Mold showing up in the corn
By DAVE DUGAN
Recently I have been told by local farmers that some of the early harvest of this year’s corn crop has more issues.
Some mold is showing up in the harvested corn and has been rejected when it is taken to be sold. When this happens the next question is what to do next with the corn, or what can be done with it.
Recently there was an article that addresses options for feeding this corn to livestock. It will need to be tested and then blended in most cases.
The article was one of many that have appeared in the daily Beef Blog that I forward onto beef producers that want to read up to date information.
If you would like to receive the Beef Blog send me an e-mail requesting to be added. There are several other mailing lists that deal with agricultural news and events.
The article that I referred to addresses the limitations for feeding. This is a portion of that article including the levels for specific livestock. Livestock are usually the market for mycotoxin-infected commodities, he added.
“Livestock can tolerate some level of mycotoxin, but levels above legal limits can cause problems in livestock. Reduced performance, immunosuppression, liver damage, and in extreme cases even death can be the result of feeding high levels of aflatoxin,” Meteer said.
Making good use of old tires
Farmers are always looking for ways to make things work with what they have. Farmers are also looking for ways to cut costs in their operation. With that said, many things have been developed for on farm use. If you have not seen this before, you sure could have seen some great ideas that have been developed this way over the years at the Farm Science Review.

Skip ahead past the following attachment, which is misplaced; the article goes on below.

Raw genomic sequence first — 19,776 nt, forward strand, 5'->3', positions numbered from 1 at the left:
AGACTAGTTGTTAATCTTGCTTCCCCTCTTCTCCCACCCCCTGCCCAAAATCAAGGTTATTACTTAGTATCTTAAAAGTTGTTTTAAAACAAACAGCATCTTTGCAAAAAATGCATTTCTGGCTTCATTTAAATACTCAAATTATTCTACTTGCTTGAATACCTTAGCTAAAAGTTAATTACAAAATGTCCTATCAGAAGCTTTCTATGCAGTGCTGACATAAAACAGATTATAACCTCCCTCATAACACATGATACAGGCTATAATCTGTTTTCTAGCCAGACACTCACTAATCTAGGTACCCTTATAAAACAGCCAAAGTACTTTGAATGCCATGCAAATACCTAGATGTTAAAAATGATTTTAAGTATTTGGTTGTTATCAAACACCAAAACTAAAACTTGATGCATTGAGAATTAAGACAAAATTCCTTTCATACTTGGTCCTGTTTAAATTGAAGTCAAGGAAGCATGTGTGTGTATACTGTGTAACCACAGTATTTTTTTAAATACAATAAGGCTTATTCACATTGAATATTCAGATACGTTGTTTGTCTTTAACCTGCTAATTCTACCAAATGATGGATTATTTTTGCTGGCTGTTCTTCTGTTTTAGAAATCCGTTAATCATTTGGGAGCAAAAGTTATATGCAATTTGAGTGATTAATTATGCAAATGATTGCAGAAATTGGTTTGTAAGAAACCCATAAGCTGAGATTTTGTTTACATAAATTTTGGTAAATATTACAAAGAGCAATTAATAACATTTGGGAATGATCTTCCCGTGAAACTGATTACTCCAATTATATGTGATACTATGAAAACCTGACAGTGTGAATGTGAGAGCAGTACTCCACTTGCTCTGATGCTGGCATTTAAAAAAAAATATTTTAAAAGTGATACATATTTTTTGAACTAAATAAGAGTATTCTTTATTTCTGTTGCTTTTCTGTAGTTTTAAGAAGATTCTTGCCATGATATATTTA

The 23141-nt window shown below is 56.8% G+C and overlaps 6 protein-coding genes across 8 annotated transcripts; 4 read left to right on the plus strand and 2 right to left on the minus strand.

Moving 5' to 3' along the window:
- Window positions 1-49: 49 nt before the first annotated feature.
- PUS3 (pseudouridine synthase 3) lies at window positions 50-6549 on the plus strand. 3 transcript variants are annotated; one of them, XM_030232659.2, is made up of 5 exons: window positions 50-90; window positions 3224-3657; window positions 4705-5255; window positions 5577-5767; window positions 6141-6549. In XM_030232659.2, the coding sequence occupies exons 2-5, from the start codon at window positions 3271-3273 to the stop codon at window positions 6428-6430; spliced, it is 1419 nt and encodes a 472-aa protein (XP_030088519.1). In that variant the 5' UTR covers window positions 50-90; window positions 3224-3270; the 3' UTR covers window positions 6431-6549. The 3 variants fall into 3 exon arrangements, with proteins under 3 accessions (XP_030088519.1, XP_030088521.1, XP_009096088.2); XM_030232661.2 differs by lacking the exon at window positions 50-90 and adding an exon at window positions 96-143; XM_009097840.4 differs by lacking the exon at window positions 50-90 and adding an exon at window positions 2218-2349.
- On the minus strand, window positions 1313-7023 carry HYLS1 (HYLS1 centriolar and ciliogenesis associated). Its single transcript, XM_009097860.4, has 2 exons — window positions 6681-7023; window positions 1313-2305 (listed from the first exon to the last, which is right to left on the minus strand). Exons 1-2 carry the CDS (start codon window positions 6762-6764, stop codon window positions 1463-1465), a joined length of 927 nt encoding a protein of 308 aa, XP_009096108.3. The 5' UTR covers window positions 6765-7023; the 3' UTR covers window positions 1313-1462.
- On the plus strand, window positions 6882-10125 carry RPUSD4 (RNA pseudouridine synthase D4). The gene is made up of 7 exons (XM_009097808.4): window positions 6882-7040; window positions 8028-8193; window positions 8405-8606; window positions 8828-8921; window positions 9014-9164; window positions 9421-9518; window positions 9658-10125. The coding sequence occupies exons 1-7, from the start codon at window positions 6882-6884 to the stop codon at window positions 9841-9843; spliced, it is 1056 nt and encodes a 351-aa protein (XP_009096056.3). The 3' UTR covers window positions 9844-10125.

So, as we are always looking for the next good idea, we may have an opportunity to double dip. We can kill two birds with one stone with this one. The solid waste landfill is something that we all need to be aware of, too. Ways to reduce the amount of waste is a good thing, so if we can save money, make something work better and reduce the amount of waste are all worth looking at.
From time to time we need to replace tires on tractors and other farm equipment. Those used tires have to go somewhere. For years I have seen the rear tractor tires used in landscaping for flower beds. Here is an idea for another use of those used tires that may help solve another problem.
How many of you have the mineral feeders that have a plastic bottom with three sections and a rubber cover to protect the mineral from the weather? If you have one or more of these you may have the problem of finding it from time to time. The feeders that I have seen come with three holes near the base, but keeping it secure can be an issue. You may need to measure the base of your feeder to find the correct size tire. Most are in the 28 to 30 inch range that I have seen used. I can’t take credit, but I have sure used tires to mount these mineral feeders. Someone shared the idea with me and I only have one of these that is not mounted to a tractor tire. I had to go find it recently when the cattle pushed it down into the creek. The feeders mounted to tires stay put even in a bull lot.
So, save a headache of looking for the feeder while saving space in our landfills. It even makes it a little easier to put the mineral into the feeder as it sets about a foot or more off the ground.
(David Dugan is Extension Educator, Agriculture and Natural Resources Ohio Valley Extension Education Research Area Adams/Brown/Highland Counties.)